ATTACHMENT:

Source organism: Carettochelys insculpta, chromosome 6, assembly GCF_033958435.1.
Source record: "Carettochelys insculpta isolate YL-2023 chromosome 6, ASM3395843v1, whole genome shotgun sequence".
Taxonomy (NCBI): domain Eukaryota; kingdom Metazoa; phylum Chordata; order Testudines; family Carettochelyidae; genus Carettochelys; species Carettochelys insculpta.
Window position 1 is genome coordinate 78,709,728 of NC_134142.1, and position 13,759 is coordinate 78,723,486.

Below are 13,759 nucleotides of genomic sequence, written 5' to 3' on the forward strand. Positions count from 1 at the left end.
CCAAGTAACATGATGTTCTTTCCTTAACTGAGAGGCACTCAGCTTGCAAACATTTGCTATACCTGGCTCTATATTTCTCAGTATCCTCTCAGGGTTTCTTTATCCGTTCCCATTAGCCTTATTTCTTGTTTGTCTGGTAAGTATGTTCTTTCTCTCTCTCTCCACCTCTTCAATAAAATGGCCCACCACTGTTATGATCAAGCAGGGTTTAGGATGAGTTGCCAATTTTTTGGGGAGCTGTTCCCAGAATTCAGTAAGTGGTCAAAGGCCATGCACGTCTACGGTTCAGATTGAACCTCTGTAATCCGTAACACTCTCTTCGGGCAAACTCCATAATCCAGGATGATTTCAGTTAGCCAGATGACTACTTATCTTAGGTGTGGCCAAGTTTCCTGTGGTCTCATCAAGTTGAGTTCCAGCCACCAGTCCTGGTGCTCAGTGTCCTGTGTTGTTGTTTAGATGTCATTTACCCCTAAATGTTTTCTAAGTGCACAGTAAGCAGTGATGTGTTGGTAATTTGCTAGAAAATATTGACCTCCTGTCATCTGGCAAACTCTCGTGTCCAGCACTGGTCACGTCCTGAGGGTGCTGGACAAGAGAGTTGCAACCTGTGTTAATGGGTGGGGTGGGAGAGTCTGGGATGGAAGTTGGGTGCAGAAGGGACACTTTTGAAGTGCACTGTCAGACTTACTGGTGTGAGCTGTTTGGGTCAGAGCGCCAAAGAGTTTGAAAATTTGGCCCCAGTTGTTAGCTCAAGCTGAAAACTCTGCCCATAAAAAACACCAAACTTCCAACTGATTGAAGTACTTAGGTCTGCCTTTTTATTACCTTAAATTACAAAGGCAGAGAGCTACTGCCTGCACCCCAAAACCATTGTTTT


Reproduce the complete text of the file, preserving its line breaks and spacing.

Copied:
Source organism: Carettochelys insculpta, chromosome 6, assembly GCF_033958435.1.
Source record: "Carettochelys insculpta isolate YL-2023 chromosome 6, ASM3395843v1, whole genome shotgun sequence".
Taxonomy (NCBI): domain Eukaryota; kingdom Metazoa; phylum Chordata; order Testudines; family Carettochelyidae; genus Carettochelys; species Carettochelys insculpta.
Window position 1 is genome coordinate 78,709,728 of NC_134142.1, and position 13,759 is coordinate 78,723,486.

Below are 13,759 nucleotides of genomic sequence, written 5' to 3' on the forward strand. Positions count from 1 at the left end.
CCAAGTAACATGATGTTCTTTCCTTAACTGAGAGGCACTCAGCTTGCAAACATTTGCTATACCTGGCTCTATATTTCTCAGTATCCTCTCAGGGTTTCTTTATCCGTTCCCATTAGCCTTATTTCTTGTTTGTCTGGTAAGTATGTTCTTTCTCTCTCTCTCCACCTCTTCAATAAAATGGCCCACCACTGTTATGATCAAGCAGGGTTTAGGATGAGTTGCCAATTTTTTGGGGAGCTGTTCCCAGAATTCAGTAAGTGGTCAAAGGCCATGCACGTCTACGGTTCAGATTGAACCTCTGTAATCCGTAACACTCTCTTCGGGCAAACTCCATAATCCAGGATGATTTCAGTTAGCCAGATGACTACTTATCTTAGGTGTGGCCAAGTTTCCTGTGGTCTCATCAAGTTGAGTTCCAGCCACCAGTCCTGGTGCTCAGTGTCCTGTGTTGTTGTTTAGATGTCATTTACCCCTAAATGTTTTCTAAGTGCACAGTAAGCAGTGATGTGTTGGTAATTTGCTAGAAAATATTGACCTCCTGTCATCTGGCAAACTCTCGTGTCCAGCACTGGTCACGTCCTGAGGGTGCTGGACAAGAGAGTTGCAACCTGTGTTAATGGGTGGGGTGGGAGAGTCTGGGATGGAAGTTGGGTGCAGAAGGGACACTTTTGAAGTGCACTGTCAGACTTACTGGTGTGAGCTGTTTGGGTCAGAGCGCCAAAGAGTTTGAAAATTTGGCCCCAGTTGTTAGCTCAAGCTGAAAACTCTGCCCATAAAAAACACCAAACTTCCAACTGATTGAAGTACTTAGGTCTGCCTTTTTATTACCTTAAATTACAAAGGCAGAGAGCTACTGCCTGCACCCCAAAACCATTGTTTT